This is the group that negotiates the text ahead of the Paris conference of the parties. This is the sharp point of the sword for the G7 agreement. They now need to successfully take the commitment to Paris.

However, progress in Bonn was painfully slow, as text negotiations always are – we’ve seen UNEP agreements first hand – but several of the key diplomats have said that the mood had been buoyed significantly by the G7 announcement made only hundreds of miles away from Bonn.

Significantly, G7 leaders agreed to speed up renewable energy deployment in Africa, the mechanisms for doing so have not yet been ironed out but we will endeavour to keep readers up to speed @keenecomms and @jake_rigg.

A number of key issues remain:

  • Less developed nations have suggested that wealthier countries must also spell out exactly how they are going to come up with the $100bn a year by 2020 promised at earlier talks for poorer countries to transform their energy systems and adapt to climate change.
  • How the emissions pledges countries are due to make in Paris will be monitored and ratcheted up in coming decades to ensure the broader decarbonisation plans backed by the G7 occur.
  • The mechanism for making any Paris agreement lasting, officials from China have reportedly by less supportive raising questions about whether any deal reached in Paris will last long enough to produce the deep emissions reductions the G7 has now said it wants.

However, it is our view that the G7 announcement signals some real commitment; yes the road ahead offers too many opportunities for the commitment to be watered down. This will happen if the costs remain too high. Governments across the developed and developing world need to start looking at how to help the private sector to deliver the innovation at scale that we need to meet the G7 commitments.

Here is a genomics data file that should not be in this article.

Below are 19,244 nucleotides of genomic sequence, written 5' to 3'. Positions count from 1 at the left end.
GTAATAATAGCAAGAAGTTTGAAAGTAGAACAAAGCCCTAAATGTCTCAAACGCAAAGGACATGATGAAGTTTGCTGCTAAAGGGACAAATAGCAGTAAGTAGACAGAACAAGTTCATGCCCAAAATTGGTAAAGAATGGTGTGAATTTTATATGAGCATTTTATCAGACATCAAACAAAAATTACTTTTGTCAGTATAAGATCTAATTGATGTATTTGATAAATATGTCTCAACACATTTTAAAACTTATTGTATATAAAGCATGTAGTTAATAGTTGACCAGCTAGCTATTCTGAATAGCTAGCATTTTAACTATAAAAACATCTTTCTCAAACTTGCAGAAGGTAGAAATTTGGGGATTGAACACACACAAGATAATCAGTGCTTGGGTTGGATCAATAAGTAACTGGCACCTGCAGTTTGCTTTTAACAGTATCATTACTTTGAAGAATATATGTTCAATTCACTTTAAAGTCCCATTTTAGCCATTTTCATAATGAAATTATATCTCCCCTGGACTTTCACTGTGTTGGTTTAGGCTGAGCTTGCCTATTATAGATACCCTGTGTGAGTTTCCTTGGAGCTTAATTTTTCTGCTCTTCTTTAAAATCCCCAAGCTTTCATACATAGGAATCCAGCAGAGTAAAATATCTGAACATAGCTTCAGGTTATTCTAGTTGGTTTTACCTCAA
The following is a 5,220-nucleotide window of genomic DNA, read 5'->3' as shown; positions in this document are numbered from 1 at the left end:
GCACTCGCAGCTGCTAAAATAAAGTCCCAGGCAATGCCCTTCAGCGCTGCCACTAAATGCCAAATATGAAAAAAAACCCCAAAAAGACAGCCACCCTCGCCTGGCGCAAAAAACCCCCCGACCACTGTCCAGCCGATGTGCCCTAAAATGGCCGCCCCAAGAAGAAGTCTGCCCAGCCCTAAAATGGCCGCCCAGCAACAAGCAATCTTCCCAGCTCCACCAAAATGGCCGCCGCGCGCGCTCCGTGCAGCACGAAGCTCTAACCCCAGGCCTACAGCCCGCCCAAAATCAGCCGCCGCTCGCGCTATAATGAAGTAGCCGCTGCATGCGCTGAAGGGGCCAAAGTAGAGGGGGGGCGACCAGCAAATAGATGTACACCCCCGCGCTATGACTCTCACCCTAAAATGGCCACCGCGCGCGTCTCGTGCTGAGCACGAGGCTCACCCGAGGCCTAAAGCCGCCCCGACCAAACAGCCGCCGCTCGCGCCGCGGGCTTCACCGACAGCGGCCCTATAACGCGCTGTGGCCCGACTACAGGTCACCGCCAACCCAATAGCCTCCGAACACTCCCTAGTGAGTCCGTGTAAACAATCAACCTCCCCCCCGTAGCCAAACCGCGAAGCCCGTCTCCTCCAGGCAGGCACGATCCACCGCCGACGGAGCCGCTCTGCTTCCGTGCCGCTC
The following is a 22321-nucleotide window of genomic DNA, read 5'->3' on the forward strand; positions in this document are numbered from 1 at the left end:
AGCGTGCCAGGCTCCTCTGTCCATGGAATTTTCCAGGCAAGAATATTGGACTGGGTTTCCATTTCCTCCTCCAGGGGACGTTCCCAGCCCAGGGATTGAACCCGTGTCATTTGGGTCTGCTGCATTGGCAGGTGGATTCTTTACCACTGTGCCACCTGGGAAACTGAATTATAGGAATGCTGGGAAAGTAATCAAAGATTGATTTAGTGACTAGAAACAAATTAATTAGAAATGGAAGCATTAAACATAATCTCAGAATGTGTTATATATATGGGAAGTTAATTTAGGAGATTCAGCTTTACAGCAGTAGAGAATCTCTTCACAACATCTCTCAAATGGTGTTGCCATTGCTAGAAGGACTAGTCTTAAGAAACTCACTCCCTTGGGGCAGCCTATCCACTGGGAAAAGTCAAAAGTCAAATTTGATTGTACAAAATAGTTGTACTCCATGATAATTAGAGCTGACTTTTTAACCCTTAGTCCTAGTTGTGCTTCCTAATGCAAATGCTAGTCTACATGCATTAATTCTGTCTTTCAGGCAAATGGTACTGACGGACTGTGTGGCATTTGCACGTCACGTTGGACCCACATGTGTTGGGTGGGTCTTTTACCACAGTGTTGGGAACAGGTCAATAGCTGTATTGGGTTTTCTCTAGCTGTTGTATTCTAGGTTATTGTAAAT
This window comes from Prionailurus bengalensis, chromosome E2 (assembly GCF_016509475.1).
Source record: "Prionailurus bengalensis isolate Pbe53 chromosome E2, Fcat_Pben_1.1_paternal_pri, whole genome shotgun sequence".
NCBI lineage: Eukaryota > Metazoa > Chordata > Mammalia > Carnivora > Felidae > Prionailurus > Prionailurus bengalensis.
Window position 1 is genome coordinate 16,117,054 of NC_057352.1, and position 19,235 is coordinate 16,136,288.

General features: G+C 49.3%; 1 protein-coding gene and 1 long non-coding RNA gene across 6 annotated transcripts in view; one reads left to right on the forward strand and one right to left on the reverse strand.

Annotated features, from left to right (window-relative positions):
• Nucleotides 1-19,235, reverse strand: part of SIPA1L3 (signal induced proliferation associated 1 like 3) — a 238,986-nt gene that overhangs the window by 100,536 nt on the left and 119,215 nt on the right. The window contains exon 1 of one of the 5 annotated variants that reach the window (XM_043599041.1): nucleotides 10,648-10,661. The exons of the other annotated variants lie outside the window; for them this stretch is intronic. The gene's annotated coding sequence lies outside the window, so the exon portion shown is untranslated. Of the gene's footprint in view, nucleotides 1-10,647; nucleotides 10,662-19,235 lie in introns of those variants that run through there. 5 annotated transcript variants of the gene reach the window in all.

This week could prove to be historic, the week a scientist who grew up under the East German regime and became the Chancellor of a united Germany could have made her country rise to be the most significant force in the 21st Century; the world’s first green superpower.

Jake Rigg

Jake Rigg

Jake is the Managing Director at Keene Communications, specialising in government relations activities on financial services, tax and competition in the UK and the EU. He also specialises in planning and stakeholder engagement.

He was formerly Head of Policy at the Society of Trust and Estate Practitioners (STEP). With degrees in history and economics from the Universities of Oxford and London, Jake is a Fellow of the Royal Society of Arts, a trustee of the European Association of Philanthropy and Giving and advises several governments on public policy. He also advises clients on CSR and philanthropy activities.
Jake Rigg

About the Author

Jake is the Managing Director at Keene Communications, specialising in government relations activities on financial services, tax and competition in the UK and the EU. He also specialises in planning and stakeholder engagement. He was formerly Head of Policy at the Society of Trust and Estate Practitioners (STEP). With degrees in history and economics from the Universities of Oxford and London, Jake is a Fellow of the Royal Society of Arts, a trustee of the European Association of Philanthropy and Giving and advises several governments on public policy. He also advises clients on CSR and philanthropy activities.